A Travellerspoint blog

Anchorage, Alaska

Saturday, June 30, 2007

semi-overcast 0 °F

It’s dreary out when we get up and looks like it could rain any time, but by mid-morning it’s not raining, so we head over to Anchorage’s Saturday Market, which is an open air market that they have on the weekends. Some interesting crafts there, but we get through all the stands with only spending $5 on a Christmas ornament (I collect Christmas ornaments from places that I travel to). Then we decide to splurge and eat lunch at a restaurant with a view of the Cook Inlet, Snow Goose Restaurant. Jere has a muskox steak sandwich and I have a caribou burger….Joe has chicken strips. Joe is not an adventurous eater.

After lunch we head over to the Anchorage Art and History Museum
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and spend two hours looking at the exhibits. We learn a lot about the Eskimos, the Aleuts, the Athapaskans, and other native tribes found in Alaska. There are 13 tribes in Alaska and they each have their own corporation, instead of casinos as in the lower 48 states. The native corporations are given preference for government contracts and at the end of each year the corporation gives each of its’ members (I think they need to be at least ¼ aboriginal) a check. This arrangement has something to do with the hunting lands that they lost due to the oil pipeline and payments for the right-of-way due to the oil pipeline. From what I hear, the one tribe gave each of it’s members almost $50k a few years ago. We also hear on the news that each Alaskan, native and non-native, is expected to receive $1500 this year from investments due to the oil companies. Alaska also has no sales tax or income tax – the oil companies must be paying a lot of taxes to the state of Alaska.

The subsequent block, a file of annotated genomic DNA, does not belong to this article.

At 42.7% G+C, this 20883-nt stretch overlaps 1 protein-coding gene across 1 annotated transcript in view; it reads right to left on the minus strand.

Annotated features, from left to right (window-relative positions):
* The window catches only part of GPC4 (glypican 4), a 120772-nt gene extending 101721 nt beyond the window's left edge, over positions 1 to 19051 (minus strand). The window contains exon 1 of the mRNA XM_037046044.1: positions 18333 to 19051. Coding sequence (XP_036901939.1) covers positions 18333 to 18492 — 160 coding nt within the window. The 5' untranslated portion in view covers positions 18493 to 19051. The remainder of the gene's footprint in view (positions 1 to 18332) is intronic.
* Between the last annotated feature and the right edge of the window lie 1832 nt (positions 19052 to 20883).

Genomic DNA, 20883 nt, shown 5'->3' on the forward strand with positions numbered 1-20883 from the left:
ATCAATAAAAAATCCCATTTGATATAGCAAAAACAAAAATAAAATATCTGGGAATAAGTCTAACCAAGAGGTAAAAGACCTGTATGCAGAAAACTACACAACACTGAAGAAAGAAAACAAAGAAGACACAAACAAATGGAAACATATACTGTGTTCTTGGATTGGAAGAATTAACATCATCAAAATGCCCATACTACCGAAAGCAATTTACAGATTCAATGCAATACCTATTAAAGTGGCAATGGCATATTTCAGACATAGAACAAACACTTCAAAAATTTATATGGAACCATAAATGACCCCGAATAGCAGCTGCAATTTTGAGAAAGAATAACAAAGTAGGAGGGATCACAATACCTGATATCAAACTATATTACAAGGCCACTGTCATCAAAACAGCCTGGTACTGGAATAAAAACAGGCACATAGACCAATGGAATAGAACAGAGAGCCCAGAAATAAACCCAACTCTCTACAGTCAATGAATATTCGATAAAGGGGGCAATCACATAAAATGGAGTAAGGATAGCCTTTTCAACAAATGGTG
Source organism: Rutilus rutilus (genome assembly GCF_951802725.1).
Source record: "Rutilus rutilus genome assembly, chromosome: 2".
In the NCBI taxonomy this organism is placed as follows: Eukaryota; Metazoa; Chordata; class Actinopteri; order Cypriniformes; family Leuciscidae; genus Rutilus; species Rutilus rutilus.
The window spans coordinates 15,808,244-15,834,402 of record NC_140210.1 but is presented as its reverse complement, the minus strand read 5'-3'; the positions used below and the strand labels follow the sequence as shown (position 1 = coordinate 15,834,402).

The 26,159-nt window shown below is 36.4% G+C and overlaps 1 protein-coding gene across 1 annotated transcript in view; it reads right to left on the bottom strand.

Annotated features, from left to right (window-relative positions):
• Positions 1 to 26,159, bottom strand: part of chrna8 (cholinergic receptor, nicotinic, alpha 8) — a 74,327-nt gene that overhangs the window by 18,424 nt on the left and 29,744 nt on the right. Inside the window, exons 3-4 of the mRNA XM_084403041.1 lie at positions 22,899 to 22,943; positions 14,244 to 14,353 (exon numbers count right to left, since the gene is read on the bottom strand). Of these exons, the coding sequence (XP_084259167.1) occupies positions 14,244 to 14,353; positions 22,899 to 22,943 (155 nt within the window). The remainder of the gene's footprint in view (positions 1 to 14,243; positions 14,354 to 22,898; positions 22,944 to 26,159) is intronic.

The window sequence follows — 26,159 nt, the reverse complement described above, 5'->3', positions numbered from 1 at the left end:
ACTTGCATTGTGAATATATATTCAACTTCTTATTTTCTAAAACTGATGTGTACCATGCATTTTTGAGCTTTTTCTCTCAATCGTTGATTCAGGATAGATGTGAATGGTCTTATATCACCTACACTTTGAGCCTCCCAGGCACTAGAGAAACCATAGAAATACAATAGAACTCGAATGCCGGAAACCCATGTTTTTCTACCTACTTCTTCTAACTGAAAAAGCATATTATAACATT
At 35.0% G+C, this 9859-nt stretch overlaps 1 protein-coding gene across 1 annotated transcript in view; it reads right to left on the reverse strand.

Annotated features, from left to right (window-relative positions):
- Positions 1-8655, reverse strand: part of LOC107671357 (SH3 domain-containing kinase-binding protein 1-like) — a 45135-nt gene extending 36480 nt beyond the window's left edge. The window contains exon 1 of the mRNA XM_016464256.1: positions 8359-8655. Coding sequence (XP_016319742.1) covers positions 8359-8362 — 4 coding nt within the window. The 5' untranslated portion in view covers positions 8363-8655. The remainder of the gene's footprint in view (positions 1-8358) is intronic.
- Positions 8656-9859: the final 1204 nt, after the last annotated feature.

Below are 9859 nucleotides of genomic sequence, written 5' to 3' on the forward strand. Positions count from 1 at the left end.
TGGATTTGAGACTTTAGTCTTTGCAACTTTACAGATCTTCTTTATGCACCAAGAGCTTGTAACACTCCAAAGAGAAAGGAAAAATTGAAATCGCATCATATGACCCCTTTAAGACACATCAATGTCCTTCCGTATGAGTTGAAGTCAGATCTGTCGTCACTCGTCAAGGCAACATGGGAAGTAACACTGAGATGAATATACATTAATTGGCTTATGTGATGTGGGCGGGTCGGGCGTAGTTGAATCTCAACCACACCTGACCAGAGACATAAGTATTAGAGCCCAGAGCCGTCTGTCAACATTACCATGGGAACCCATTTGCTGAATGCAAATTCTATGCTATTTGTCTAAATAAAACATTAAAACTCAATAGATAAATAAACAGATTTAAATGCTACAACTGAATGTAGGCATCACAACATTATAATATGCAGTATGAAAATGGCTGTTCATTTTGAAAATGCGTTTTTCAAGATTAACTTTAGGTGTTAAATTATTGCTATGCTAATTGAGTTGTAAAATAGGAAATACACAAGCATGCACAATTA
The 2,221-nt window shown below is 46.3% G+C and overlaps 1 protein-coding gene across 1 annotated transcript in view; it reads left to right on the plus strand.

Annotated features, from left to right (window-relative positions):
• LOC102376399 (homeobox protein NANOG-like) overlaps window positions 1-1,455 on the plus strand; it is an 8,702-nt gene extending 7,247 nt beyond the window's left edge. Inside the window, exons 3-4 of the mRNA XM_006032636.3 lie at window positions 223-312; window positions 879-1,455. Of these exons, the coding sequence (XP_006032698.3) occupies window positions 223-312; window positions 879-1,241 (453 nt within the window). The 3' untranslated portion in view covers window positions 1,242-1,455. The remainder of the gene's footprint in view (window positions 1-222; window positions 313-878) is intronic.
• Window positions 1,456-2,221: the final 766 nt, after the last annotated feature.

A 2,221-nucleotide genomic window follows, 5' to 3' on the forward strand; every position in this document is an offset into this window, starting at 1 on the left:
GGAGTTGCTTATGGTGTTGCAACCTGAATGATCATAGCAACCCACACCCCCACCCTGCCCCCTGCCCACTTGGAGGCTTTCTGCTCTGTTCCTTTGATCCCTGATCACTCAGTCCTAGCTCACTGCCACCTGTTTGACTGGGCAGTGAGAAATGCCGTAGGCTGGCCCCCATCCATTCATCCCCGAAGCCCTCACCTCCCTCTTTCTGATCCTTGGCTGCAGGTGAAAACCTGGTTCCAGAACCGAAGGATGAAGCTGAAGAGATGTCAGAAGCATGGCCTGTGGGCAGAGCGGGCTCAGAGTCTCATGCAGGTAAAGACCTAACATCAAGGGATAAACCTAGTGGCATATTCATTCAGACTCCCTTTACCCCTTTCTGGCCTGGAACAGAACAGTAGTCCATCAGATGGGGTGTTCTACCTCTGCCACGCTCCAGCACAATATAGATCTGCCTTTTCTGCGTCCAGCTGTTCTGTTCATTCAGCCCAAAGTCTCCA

Anyway, after the museum we walk through town to head back to the trailer
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and pick up our bikes to head out to the Coastal Bike Trail again. We ride several miles to where the bike path bends around the end of the Anchorage Airport main runway. When we were here 13 years ago, we brought our daughters to this spot and got a kick out of how the jets take-off directly above your head. However, this time Jere and I look at each other and say “Dockweilers”. Dockweilers is the campground that we stayed at in April at the end of the LAX runway. Having planes take-off above our heads is 'no big deal' since we had jumbo jets taking off above our heads at LAX about every ten minutes.
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We get rained on briefly, but by the time we bike back the sun in trying to shine.
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After dinner Richard and Sally, come over and we spend the evening talking. Around 10:30 pm we realize how late it is (the sun is still shining; sunset is around 11:30) and say our good-byes.

Posted by jengelman 13:59 Archived in USA Tagged family_travel

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